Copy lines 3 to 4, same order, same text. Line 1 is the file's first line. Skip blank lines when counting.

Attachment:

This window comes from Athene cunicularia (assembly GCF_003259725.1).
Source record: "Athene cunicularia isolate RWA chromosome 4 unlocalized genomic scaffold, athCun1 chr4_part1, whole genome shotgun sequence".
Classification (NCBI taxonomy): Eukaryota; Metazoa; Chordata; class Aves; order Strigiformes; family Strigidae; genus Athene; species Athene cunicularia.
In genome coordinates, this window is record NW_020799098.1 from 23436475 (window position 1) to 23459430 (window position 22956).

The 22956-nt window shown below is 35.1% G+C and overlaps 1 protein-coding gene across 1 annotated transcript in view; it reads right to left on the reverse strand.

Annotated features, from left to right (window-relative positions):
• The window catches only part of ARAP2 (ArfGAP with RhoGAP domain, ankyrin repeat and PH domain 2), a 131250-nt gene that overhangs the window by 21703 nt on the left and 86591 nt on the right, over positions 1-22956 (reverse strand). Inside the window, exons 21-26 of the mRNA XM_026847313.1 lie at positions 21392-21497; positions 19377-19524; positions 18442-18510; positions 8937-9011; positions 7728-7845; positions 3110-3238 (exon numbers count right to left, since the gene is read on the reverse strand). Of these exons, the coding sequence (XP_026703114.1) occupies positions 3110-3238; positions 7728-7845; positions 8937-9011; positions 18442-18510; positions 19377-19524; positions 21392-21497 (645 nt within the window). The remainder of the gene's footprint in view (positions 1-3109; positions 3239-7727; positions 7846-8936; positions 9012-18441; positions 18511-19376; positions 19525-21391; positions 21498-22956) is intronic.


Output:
Classification (NCBI taxonomy): Eukaryota; Metazoa; Chordata; class Aves; order Strigiformes; family Strigidae; genus Athene; species Athene cunicularia.
In genome coordinates, this window is record NW_020799098.1 from 23436475 (window position 1) to 23459430 (window position 22956).